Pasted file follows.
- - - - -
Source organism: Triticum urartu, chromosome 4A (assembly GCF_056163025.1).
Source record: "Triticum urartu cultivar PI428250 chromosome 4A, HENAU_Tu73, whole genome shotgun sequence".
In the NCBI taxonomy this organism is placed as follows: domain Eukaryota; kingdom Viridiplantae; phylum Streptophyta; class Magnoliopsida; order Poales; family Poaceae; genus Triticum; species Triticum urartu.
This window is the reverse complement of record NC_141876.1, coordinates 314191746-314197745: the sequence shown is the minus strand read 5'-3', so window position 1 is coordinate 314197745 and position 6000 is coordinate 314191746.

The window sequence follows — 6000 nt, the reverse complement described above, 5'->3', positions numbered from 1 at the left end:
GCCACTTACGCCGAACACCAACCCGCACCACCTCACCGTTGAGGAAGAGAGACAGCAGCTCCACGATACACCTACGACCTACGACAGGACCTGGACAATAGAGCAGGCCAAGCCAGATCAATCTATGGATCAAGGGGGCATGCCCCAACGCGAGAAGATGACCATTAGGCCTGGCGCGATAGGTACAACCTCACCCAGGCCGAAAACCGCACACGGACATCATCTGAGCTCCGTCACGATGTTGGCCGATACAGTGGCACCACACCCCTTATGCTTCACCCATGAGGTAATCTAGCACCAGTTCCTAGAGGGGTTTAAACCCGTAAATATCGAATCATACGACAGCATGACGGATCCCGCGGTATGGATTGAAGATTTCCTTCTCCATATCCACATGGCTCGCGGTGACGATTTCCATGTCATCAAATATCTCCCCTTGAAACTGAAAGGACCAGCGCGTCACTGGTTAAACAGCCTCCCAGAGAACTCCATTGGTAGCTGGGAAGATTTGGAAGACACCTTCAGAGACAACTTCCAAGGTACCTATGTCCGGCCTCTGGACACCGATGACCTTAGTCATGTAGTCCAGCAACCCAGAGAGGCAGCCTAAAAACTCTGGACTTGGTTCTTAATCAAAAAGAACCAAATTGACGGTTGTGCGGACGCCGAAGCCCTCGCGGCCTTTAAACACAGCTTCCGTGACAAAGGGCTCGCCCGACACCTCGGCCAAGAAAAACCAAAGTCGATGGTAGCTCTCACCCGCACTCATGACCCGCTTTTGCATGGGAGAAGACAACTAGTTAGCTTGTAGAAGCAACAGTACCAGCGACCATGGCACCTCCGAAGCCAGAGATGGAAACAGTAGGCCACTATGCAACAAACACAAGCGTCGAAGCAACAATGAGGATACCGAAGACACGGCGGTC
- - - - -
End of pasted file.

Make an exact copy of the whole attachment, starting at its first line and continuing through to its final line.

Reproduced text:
Source organism: Triticum urartu, chromosome 4A (assembly GCF_056163025.1).
Source record: "Triticum urartu cultivar PI428250 chromosome 4A, HENAU_Tu73, whole genome shotgun sequence".
In the NCBI taxonomy this organism is placed as follows: domain Eukaryota; kingdom Viridiplantae; phylum Streptophyta; class Magnoliopsida; order Poales; family Poaceae; genus Triticum; species Triticum urartu.
This window is the reverse complement of record NC_141876.1, coordinates 314191746-314197745: the sequence shown is the minus strand read 5'-3', so window position 1 is coordinate 314197745 and position 6000 is coordinate 314191746.

The window sequence follows — 6000 nt, the reverse complement described above, 5'->3', positions numbered from 1 at the left end:
GCCACTTACGCCGAACACCAACCCGCACCACCTCACCGTTGAGGAAGAGAGACAGCAGCTCCACGATACACCTACGACCTACGACAGGACCTGGACAATAGAGCAGGCCAAGCCAGATCAATCTATGGATCAAGGGGGCATGCCCCAACGCGAGAAGATGACCATTAGGCCTGGCGCGATAGGTACAACCTCACCCAGGCCGAAAACCGCACACGGACATCATCTGAGCTCCGTCACGATGTTGGCCGATACAGTGGCACCACACCCCTTATGCTTCACCCATGAGGTAATCTAGCACCAGTTCCTAGAGGGGTTTAAACCCGTAAATATCGAATCATACGACAGCATGACGGATCCCGCGGTATGGATTGAAGATTTCCTTCTCCATATCCACATGGCTCGCGGTGACGATTTCCATGTCATCAAATATCTCCCCTTGAAACTGAAAGGACCAGCGCGTCACTGGTTAAACAGCCTCCCAGAGAACTCCATTGGTAGCTGGGAAGATTTGGAAGACACCTTCAGAGACAACTTCCAAGGTACCTATGTCCGGCCTCTGGACACCGATGACCTTAGTCATGTAGTCCAGCAACCCAGAGAGGCAGCCTAAAAACTCTGGACTTGGTTCTTAATCAAAAAGAACCAAATTGACGGTTGTGCGGACGCCGAAGCCCTCGCGGCCTTTAAACACAGCTTCCGTGACAAAGGGCTCGCCCGACACCTCGGCCAAGAAAAACCAAAGTCGATGGTAGCTCTCACCCGCACTCATGACCCGCTTTTGCATGGGAGAAGACAACTAGTTAGCTTGTAGAAGCAACAGTACCAGCGACCATGGCACCTCCGAAGCCAGAGATGGAAACAGTAGGCCACTATGCAACAAACACAAGCGTCGAAGCAACAATGAGGATACCGAAGACACGGCGGTC